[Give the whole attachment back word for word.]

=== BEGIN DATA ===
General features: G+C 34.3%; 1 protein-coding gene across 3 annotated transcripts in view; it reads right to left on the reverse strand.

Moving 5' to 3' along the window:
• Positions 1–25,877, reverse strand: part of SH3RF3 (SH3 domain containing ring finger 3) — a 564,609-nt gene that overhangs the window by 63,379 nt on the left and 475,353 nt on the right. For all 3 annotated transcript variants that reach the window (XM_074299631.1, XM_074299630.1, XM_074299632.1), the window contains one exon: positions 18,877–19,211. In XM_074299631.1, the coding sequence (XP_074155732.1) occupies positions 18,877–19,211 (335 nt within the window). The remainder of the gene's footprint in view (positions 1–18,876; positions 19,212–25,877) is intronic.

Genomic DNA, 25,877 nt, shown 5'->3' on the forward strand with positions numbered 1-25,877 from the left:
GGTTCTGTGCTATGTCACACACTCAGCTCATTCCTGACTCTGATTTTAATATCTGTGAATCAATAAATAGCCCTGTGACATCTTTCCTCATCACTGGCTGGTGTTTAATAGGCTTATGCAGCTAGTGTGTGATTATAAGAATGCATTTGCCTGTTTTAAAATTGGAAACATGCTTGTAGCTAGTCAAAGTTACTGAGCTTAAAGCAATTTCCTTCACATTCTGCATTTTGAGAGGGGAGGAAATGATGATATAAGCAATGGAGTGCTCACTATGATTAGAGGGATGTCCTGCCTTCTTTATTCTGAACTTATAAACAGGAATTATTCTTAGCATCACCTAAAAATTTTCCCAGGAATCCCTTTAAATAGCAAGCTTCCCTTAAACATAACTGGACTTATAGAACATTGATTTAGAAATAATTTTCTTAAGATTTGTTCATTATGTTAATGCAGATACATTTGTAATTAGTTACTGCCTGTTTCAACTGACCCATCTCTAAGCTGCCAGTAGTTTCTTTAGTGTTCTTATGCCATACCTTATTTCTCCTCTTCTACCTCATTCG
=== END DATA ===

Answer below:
General features: G+C 34.3%; 1 protein-coding gene across 3 annotated transcripts in view; it reads right to left on the reverse strand.

Moving 5' to 3' along the window:
• Positions 1–25,877, reverse strand: part of SH3RF3 (SH3 domain containing ring finger 3) — a 564,609-nt gene that overhangs the window by 63,379 nt on the left and 475,353 nt on the right. For all 3 annotated transcript variants that reach the window (XM_074299631.1, XM_074299630.1, XM_074299632.1), the window contains one exon: positions 18,877–19,211. In XM_074299631.1, the coding sequence (XP_074155732.1) occupies positions 18,877–19,211 (335 nt within the window). The remainder of the gene's footprint in view (positions 1–18,876; positions 19,212–25,877) is intronic.

Genomic DNA, 25,877 nt, shown 5'->3' on the forward strand with positions numbered 1-25,877 from the left:
GGTTCTGTGCTATGTCACACACTCAGCTCATTCCTGACTCTGATTTTAATATCTGTGAATCAATAAATAGCCCTGTGACATCTTTCCTCATCACTGGCTGGTGTTTAATAGGCTTATGCAGCTAGTGTGTGATTATAAGAATGCATTTGCCTGTTTTAAAATTGGAAACATGCTTGTAGCTAGTCAAAGTTACTGAGCTTAAAGCAATTTCCTTCACATTCTGCATTTTGAGAGGGGAGGAAATGATGATATAAGCAATGGAGTGCTCACTATGATTAGAGGGATGTCCTGCCTTCTTTATTCTGAACTTATAAACAGGAATTATTCTTAGCATCACCTAAAAATTTTCCCAGGAATCCCTTTAAATAGCAAGCTTCCCTTAAACATAACTGGACTTATAGAACATTGATTTAGAAATAATTTTCTTAAGATTTGTTCATTATGTTAATGCAGATACATTTGTAATTAGTTACTGCCTGTTTCAACTGACCCATCTCTAAGCTGCCAGTAGTTTCTTTAGTGTTCTTATGCCATACCTTATTTCTCCTCTTCTACCTCATTCG